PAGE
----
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UNC-Chapel Hill researchers harness the sun to produce clean energy alternative

UNC-Chapel Hill researchers harness the sun to produce clean energy alternative


March 26, 2024 | By Dave Defusco

A team of chemistry researchers at the University of North Carolina at Chapel Hill has developed a unique approach to harnessing the sun’s energy to produce hydrogen gas, a potential clean energy source, from water, according to a paper published in Nature Chemistry. 


Alex MillerLed by UNC-Chapel Hill chemist Alexander Miller, the study, “Catalyst Self-Assembly Accelerates Bimetallic Light-driven Electrocatalytic H2 Evolution in Water,” investigates a system that uses light and electricity to split water into its constituent elements—hydrogen and oxygen. 


“What we found is you can induce these catalysts to self-assemble into these globules, which become better at absorbing light and at making the chemical bonds to produce hydrogen,” said Miller. “This research represents a significant contribution to the field of catalysis and paves the way for the development of efficient and sustainable energy technologies.” 


Miller, a professor of chemistry in the College of Arts and Sciences, was joined by Marc ter Horst, research professor of the nuclear magnetic resonance core laboratory; Isaac Cloward, a graduate research assistant; Tamara Jurado, a postdoctoral research associate; Tianfei Liu, a postdoctoral research associate; and former members of his lab: Annabell Bonn, Matthew Chambers and Catherine Pitman.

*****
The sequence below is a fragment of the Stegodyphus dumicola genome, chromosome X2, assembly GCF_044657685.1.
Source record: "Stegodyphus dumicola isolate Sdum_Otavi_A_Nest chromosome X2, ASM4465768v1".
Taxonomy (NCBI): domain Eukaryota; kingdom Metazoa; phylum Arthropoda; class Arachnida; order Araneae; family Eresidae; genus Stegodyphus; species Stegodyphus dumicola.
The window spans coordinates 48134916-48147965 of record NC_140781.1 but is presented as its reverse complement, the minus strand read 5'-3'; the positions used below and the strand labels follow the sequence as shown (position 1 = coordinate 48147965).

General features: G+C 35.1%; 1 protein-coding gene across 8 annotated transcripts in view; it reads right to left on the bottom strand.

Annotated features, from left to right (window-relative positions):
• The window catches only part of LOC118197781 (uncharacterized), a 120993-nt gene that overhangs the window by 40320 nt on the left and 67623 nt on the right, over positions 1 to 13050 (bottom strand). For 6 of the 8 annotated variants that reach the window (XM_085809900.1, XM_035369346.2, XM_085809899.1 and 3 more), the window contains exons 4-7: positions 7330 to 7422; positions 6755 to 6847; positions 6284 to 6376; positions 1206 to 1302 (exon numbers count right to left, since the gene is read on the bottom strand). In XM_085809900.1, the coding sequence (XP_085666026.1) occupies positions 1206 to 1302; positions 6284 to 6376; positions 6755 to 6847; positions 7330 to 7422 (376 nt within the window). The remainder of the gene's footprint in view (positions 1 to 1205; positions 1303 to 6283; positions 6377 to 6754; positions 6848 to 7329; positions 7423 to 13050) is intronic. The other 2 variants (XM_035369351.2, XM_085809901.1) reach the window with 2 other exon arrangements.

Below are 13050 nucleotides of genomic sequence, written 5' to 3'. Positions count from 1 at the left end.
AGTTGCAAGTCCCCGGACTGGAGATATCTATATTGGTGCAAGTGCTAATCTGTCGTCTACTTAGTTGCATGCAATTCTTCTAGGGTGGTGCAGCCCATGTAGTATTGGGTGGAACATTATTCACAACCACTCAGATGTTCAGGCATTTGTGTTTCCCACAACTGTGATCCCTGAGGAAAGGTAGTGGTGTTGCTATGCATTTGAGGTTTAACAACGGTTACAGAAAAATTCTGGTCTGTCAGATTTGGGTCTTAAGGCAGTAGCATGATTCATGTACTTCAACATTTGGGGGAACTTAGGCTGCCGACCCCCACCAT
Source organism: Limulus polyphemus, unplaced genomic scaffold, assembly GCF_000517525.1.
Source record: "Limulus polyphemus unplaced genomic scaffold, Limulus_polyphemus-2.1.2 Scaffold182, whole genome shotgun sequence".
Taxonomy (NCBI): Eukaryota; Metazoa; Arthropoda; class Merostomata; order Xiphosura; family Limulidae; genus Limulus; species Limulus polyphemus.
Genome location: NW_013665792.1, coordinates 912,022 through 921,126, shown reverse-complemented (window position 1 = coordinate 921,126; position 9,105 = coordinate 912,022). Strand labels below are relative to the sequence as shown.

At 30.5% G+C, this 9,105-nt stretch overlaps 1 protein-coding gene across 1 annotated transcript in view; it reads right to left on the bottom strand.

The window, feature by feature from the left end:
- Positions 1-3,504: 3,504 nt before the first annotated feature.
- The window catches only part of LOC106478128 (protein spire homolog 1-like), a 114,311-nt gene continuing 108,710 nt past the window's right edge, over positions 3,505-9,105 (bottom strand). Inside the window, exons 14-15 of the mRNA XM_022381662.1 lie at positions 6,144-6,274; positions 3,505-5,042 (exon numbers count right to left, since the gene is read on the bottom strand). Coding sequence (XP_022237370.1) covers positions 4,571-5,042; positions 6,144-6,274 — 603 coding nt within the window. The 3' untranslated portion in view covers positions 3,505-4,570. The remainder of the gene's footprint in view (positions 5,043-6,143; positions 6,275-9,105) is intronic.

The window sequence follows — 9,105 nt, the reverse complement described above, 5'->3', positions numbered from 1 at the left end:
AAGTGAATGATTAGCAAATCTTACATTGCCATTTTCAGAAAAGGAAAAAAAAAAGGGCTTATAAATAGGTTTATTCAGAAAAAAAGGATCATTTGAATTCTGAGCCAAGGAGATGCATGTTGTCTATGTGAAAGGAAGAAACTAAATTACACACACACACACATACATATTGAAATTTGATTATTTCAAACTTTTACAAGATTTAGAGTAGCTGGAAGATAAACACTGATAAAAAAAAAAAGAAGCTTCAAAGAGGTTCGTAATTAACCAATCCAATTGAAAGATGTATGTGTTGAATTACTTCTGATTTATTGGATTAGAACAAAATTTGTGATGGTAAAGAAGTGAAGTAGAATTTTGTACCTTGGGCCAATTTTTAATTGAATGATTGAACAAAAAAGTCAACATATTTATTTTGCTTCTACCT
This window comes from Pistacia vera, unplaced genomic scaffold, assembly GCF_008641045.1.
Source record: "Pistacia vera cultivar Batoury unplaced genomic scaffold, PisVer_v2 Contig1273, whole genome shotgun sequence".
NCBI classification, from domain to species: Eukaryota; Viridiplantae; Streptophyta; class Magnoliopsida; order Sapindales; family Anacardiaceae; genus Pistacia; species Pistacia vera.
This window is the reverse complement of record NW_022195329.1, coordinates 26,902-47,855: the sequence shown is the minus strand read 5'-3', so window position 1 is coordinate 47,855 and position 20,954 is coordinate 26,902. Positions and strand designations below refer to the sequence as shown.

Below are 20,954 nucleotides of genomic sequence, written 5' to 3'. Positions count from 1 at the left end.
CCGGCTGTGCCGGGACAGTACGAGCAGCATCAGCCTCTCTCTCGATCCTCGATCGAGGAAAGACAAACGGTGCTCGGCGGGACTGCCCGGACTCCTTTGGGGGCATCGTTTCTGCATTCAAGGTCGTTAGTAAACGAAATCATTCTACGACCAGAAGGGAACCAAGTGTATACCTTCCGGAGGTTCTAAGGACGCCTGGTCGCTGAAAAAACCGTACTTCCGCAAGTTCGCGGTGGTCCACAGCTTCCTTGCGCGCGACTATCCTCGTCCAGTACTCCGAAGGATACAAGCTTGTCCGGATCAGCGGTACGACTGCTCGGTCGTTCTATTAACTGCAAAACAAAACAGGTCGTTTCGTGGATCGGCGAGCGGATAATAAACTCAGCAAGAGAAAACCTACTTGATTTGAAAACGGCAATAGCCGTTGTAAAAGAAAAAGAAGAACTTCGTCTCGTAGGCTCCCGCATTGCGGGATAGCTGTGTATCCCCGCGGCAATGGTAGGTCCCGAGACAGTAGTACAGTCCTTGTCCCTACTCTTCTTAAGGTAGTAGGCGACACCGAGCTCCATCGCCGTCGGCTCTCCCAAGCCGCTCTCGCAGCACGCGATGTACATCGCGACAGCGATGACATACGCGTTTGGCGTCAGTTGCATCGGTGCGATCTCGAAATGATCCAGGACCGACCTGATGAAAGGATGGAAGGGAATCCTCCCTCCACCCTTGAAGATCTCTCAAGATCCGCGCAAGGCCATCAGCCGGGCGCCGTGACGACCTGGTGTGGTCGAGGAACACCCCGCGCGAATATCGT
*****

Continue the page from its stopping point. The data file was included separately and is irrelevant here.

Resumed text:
The researchers discovered that molecular structures caused the catalysts—molecules that accelerate a chemical reaction without themselves being consumed in the process—to huddle together to form micelles, which are globules akin to oily deposits on the surface of water when olive oil is added to it.  


Water-splitting is a key process in renewable energy technologies, particularly in the production of hydrogen as a clean and sustainable fuel. Hydrogen obtained from water can be used for fuel cells, combustion engines and other applications, with the only byproduct being water vapor.  

“Water-splitting has the potential to store solar energy in the form of chemical bonds, addressing the intermittent nature of solar power generation,” said Miller. “Research into efficient and cost-effective water-splitting methods is a significant area of interest in the field of renewable energy and sustainable development.” 


The researchers also used a special technique called dynamic light scattering, also known as photon correlation spectroscopy, to measure the size of the catalysts by analyzing the fluctuations in the intensity of scattered light. This non-invasive technique provided valuable information about the size, shape and distribution of the catalysts.  


Bigger micelles produced hydrogen more quickly. They also used an analytical tool called nuclear magnetic resonance spectroscopy, which confirmed that within those particles, the catalysts were close to each other. 


“We want to capture the energy in sunlight and instead of turning it into electricity, like a solar panel on your roof, we want to generate a fuel that we can store and use on demand for driving a car, charging a battery, running lights,” said Miller. “That’s the big picture.”



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